Fairview Health Services in Minneapolis closed the books on 2014 with an operating margin nearly identical to the year before despite troubles at the health insurance plan it partly owns.
The not-for-profit academic health system's operating surplus was $147.3 million last year, according to financial documents filed with bondholders Tuesday. That came on $3.56 billion of total revenue, equaling a 4.1% operating margin. In 2013, Fairview posted a $134.6 million operating surplus on $3.32 billion of revenue, also a 4.1% margin.
Fairview is a 50% owner of PreferredOne, a health insurer that covers about 312,000 people. In 2014, PreferredOne lost $21 million, and most of the red ink came from its individual-market business.
PreferredOne was the most popular insurer on Minnesota's MNsure exchange in 2014. But it pulled out of the exchange for 2015 due to financial issues. PreferredOne's medical expenses greatly outpaced the premiums it was collecting as the plan attracted a sicker-than-expected enrollment pool. Fairview executives affirmed in the financial documents that lower income from PreferredOne was “driven by increased health claims activity, particularly within new products available on MNsure.”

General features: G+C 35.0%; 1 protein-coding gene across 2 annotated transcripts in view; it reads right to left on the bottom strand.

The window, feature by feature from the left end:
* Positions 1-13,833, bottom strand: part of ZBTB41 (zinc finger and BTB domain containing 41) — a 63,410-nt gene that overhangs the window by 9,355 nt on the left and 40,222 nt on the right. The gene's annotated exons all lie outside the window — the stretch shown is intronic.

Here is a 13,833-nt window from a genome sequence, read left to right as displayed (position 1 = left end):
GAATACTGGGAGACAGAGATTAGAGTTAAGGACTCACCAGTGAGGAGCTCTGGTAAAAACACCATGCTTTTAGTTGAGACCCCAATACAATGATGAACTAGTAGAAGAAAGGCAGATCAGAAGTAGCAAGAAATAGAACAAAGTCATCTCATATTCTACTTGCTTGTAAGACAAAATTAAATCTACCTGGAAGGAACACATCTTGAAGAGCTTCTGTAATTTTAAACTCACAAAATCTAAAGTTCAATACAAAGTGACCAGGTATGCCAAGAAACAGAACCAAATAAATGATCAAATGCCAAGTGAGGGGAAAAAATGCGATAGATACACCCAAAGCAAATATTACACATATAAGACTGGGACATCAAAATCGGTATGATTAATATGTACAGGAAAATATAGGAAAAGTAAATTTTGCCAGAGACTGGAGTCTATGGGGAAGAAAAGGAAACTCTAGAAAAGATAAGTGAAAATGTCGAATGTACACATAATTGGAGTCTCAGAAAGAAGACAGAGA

Even though PreferredOne struggled financially, Fairview may look to increase its stake. North Memorial Health Care in Robbinsdale, Minn., and PreferredOne Physician Associates equally own the remaining 50% of PreferredOne. But Fairview signed share purchase option agreements with both organizations that allow Fairview to purchase additional shares of PreferredOne, according to the financial documents filed with bondholders. The options are effective from Jan. 1, 2015, through Dec. 31, 2018.
Fairview also has a large vacancy to fill in the corner office. Rulon Stacey resigned as CEO of Fairview in March after just 15 months on the job. David Murphy, Fairview's board chair and interim CEO, told Modern Healthcare in February that there were differences between Stacey and others about how to roll out a strategic plan, but he did not go into specifics.
“The creation of a strategic plan and the implementation of a strategic plan are very different,” Murphy said. Fairview is still looking for a new CEO.
Inpatient admissions at Fairview hospitals dropped 1.7% in 2014, but outpatient visits increased 3.3%. Outpatient surgeries were also up year over year. Fairview's emergency room visits soared 8% last year.
Charity care—free or reduced healthcare for low-income patients—declined more than 29% at Fairview. More patients qualified for Minnesota's Medicaid program under the ACA, and many previously uninsured patients obtained subsidized health coverage through Minnesota's exchange.
Fairview's total surplus, which includes investment income and gains from other financial instruments, was $166.7 million in 2014. That was down considerably from the $244.3 million surplus recorded in 2013. Wall Street investments have similarly battered other health systems that have reported 2014 financials.